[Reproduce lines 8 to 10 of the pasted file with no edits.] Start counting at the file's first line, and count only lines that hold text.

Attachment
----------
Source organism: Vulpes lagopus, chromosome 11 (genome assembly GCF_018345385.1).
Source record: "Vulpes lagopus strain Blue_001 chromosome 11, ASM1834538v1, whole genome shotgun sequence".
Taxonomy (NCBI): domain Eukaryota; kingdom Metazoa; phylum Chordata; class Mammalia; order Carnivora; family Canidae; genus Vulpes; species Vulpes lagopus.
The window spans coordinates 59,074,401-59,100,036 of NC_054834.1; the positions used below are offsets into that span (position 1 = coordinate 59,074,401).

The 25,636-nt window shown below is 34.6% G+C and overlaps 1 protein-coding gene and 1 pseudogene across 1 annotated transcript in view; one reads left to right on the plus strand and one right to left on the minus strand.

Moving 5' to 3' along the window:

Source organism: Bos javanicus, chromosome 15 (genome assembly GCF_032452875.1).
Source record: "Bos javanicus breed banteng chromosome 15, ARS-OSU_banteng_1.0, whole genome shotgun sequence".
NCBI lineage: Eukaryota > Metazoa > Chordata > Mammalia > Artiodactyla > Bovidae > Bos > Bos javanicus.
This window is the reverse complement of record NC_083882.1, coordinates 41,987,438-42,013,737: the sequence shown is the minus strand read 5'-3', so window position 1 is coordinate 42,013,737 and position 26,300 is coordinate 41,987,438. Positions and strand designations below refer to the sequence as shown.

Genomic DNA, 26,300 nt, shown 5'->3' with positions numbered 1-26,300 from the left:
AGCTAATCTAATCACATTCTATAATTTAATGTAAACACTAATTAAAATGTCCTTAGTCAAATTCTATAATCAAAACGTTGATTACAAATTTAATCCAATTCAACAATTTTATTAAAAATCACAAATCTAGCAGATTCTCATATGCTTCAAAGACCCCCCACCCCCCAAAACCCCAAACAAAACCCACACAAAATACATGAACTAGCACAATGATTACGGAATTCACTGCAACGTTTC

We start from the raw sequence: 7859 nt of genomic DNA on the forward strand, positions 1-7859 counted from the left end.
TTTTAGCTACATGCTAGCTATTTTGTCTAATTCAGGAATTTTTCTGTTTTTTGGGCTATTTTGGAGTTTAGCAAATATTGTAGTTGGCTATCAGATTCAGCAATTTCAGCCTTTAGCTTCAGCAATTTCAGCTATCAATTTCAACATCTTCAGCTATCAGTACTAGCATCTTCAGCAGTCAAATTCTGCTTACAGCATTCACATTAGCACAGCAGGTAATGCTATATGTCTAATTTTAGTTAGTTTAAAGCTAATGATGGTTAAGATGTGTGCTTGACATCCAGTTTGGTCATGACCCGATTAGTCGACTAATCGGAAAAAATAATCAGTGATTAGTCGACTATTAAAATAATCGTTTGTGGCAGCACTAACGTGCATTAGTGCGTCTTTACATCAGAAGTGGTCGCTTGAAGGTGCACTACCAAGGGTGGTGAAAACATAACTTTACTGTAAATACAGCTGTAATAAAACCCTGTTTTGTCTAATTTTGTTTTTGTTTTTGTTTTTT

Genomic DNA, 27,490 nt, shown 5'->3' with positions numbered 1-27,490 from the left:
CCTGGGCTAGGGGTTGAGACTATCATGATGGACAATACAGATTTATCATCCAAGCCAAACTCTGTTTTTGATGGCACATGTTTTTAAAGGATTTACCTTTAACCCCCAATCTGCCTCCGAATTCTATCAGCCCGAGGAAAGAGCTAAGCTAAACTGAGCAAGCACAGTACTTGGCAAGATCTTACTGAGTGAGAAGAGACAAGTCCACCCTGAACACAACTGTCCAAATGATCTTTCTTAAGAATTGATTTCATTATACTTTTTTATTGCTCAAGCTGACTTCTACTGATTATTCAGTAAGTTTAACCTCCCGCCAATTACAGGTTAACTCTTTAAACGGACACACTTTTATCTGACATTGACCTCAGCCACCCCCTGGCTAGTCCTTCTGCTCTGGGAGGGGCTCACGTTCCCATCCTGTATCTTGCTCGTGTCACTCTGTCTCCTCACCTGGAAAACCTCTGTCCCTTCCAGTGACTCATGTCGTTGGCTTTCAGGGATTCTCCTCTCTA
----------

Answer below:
Source record: "Bos javanicus breed banteng chromosome 15, ARS-OSU_banteng_1.0, whole genome shotgun sequence".
NCBI lineage: Eukaryota > Metazoa > Chordata > Mammalia > Artiodactyla > Bovidae > Bos > Bos javanicus.
This window is the reverse complement of record NC_083882.1, coordinates 41,987,438-42,013,737: the sequence shown is the minus strand read 5'-3', so window position 1 is coordinate 42,013,737 and position 26,300 is coordinate 41,987,438. Positions and strand designations below refer to the sequence as shown.